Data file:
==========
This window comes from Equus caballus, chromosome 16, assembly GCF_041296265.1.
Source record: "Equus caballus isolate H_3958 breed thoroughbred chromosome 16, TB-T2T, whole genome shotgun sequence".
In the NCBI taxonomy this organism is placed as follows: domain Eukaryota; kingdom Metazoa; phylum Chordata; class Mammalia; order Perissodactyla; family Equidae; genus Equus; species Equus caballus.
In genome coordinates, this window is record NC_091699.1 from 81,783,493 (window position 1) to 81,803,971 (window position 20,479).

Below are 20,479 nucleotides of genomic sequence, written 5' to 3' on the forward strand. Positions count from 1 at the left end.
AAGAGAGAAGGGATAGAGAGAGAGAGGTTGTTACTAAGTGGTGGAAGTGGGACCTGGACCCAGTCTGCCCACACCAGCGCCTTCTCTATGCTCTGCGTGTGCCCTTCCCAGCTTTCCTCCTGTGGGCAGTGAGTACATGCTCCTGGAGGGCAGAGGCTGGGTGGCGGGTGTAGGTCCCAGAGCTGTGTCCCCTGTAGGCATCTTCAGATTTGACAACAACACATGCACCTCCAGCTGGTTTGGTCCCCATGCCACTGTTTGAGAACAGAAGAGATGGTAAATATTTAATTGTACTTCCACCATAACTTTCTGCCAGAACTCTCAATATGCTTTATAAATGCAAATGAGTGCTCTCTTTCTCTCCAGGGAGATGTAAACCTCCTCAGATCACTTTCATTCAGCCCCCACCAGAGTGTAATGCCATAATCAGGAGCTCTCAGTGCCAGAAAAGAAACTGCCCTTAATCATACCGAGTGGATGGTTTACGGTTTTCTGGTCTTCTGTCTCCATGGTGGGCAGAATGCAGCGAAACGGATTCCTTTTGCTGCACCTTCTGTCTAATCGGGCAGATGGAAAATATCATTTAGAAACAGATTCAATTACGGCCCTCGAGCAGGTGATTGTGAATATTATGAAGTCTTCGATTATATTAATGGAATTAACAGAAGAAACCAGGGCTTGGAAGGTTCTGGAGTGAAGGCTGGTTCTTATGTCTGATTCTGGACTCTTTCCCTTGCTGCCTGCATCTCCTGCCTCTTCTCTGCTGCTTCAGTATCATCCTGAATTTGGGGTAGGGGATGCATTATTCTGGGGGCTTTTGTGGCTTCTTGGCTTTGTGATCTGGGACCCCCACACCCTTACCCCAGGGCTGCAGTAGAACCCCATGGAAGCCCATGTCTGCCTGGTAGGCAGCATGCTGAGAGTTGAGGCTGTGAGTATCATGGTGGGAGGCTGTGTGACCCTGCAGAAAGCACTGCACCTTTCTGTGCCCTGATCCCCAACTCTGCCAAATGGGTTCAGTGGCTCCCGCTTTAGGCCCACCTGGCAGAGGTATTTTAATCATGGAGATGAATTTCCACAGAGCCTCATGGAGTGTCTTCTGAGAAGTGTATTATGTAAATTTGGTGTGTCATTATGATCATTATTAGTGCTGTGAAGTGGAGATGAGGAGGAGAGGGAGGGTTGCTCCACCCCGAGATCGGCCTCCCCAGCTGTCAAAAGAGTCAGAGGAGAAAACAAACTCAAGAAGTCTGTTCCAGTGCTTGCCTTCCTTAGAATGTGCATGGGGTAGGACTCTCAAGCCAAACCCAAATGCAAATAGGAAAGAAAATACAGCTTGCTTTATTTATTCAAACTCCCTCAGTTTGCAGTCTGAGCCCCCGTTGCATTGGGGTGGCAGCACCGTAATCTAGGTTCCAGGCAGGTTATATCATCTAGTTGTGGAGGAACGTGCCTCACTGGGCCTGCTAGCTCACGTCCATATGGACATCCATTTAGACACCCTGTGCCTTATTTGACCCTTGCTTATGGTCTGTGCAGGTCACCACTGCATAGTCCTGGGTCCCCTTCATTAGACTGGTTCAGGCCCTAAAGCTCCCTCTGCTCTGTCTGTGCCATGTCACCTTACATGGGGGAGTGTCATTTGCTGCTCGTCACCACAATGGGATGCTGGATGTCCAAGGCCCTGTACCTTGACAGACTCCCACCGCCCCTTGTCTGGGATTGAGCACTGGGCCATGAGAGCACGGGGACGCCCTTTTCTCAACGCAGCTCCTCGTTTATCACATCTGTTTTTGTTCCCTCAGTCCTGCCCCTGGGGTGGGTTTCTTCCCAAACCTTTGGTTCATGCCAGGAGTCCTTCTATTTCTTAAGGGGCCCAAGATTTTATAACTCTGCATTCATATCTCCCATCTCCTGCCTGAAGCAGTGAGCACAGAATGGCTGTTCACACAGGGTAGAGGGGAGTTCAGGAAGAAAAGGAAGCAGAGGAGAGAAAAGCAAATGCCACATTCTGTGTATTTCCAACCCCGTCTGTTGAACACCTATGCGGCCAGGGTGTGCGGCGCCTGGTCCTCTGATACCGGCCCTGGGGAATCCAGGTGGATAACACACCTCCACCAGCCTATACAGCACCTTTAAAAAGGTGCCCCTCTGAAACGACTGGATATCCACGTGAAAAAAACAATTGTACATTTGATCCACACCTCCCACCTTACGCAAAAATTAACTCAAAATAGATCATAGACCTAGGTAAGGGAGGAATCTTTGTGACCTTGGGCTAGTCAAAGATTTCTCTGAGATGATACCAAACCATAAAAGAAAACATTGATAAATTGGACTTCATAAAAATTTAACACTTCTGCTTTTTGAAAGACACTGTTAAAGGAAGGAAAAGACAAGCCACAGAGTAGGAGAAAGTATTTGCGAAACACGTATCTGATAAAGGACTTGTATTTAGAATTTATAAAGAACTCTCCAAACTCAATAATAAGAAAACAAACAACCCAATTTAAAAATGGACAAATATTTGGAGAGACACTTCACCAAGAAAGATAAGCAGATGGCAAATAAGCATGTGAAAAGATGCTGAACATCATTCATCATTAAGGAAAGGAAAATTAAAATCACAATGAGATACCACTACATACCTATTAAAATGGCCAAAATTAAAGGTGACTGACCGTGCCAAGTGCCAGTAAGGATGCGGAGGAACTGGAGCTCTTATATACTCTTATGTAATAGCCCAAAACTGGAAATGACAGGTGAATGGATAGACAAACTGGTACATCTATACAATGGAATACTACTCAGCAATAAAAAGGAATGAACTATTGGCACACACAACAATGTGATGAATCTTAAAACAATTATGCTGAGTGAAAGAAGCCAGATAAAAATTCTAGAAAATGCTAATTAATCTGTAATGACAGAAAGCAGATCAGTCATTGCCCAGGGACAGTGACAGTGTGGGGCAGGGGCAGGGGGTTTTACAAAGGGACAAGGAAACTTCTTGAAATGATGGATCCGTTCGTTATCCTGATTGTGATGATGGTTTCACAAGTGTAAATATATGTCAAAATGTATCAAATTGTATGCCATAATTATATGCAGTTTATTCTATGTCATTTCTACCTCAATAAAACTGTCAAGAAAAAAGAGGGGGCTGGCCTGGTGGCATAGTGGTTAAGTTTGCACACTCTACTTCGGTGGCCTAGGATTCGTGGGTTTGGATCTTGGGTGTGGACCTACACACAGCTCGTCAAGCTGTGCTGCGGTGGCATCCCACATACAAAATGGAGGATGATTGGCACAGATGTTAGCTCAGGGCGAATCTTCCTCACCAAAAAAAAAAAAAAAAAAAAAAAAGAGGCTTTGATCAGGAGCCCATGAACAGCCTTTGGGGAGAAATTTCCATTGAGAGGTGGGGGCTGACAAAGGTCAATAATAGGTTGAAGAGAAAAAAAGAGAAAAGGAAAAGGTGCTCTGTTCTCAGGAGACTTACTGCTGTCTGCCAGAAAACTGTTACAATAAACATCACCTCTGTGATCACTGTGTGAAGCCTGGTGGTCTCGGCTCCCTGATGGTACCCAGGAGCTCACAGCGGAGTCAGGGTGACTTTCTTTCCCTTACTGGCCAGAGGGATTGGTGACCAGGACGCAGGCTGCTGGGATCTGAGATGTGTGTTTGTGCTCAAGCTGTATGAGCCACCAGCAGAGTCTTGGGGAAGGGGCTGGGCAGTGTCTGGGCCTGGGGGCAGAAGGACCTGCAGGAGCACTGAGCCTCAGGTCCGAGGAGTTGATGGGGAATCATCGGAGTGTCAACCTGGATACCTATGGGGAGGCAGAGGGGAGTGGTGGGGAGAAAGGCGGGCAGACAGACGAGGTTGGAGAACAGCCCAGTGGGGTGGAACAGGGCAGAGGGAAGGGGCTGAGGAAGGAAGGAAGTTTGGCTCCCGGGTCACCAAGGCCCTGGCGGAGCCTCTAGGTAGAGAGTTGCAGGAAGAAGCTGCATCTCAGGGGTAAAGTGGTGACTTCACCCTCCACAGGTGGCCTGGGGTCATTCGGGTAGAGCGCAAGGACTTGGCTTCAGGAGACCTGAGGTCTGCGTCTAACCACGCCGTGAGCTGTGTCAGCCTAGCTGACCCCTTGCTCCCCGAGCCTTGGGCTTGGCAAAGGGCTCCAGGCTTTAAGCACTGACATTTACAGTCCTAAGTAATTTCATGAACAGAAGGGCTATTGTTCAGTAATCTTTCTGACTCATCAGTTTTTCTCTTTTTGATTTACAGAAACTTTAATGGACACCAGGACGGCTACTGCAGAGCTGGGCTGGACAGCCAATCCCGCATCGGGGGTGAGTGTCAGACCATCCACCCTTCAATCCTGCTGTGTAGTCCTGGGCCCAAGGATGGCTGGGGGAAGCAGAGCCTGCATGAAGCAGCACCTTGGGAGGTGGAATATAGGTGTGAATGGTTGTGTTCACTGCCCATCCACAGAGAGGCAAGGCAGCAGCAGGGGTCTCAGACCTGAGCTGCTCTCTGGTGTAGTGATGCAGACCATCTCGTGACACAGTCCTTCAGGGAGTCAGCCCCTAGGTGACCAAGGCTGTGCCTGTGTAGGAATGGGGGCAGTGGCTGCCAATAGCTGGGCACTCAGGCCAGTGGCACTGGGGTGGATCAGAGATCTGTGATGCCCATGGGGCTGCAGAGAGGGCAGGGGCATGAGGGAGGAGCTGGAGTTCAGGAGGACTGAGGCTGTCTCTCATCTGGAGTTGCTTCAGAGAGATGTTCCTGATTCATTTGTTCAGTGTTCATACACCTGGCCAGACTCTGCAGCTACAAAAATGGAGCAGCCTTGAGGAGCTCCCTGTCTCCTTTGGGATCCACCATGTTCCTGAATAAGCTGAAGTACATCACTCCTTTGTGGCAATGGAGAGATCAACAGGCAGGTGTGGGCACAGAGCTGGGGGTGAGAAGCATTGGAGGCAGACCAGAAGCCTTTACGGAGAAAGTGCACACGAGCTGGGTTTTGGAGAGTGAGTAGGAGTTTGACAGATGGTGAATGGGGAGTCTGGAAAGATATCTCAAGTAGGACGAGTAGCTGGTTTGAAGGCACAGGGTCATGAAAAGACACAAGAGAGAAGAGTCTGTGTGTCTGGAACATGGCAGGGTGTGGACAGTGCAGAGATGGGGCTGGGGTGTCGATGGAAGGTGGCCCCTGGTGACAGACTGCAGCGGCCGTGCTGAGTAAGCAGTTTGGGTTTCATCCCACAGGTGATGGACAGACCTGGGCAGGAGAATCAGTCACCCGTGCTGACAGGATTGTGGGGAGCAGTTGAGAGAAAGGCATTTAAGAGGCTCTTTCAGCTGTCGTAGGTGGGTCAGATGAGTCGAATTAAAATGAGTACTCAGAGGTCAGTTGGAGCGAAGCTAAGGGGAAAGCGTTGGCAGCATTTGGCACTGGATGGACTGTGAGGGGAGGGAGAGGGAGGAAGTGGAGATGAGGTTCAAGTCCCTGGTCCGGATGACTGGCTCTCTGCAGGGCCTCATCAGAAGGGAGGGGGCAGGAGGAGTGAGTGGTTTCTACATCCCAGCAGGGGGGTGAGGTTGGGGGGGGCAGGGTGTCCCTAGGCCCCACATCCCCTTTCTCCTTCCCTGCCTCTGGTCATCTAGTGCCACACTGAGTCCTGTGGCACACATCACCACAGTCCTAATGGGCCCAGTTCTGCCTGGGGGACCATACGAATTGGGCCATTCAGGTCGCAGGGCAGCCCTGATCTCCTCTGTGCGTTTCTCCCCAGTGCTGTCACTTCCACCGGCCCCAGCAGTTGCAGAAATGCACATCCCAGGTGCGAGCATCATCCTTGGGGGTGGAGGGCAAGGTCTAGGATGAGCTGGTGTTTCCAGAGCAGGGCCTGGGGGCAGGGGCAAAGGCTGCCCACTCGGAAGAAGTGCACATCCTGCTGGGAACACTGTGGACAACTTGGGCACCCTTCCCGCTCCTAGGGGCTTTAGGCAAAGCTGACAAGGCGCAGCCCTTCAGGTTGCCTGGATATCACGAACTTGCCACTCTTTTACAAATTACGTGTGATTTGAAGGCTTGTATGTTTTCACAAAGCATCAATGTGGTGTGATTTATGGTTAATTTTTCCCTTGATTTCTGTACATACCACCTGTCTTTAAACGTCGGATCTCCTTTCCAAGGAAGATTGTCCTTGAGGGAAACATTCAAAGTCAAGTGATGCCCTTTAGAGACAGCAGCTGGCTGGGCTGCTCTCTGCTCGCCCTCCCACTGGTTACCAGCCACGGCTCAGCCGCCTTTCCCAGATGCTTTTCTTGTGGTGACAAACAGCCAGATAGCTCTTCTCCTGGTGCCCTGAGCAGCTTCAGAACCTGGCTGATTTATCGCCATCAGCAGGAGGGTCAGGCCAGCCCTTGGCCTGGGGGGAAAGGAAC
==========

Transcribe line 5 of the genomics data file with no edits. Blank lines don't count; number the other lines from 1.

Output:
Below are 20,479 nucleotides of genomic sequence, written 5' to 3' on the forward strand. Positions count from 1 at the left end.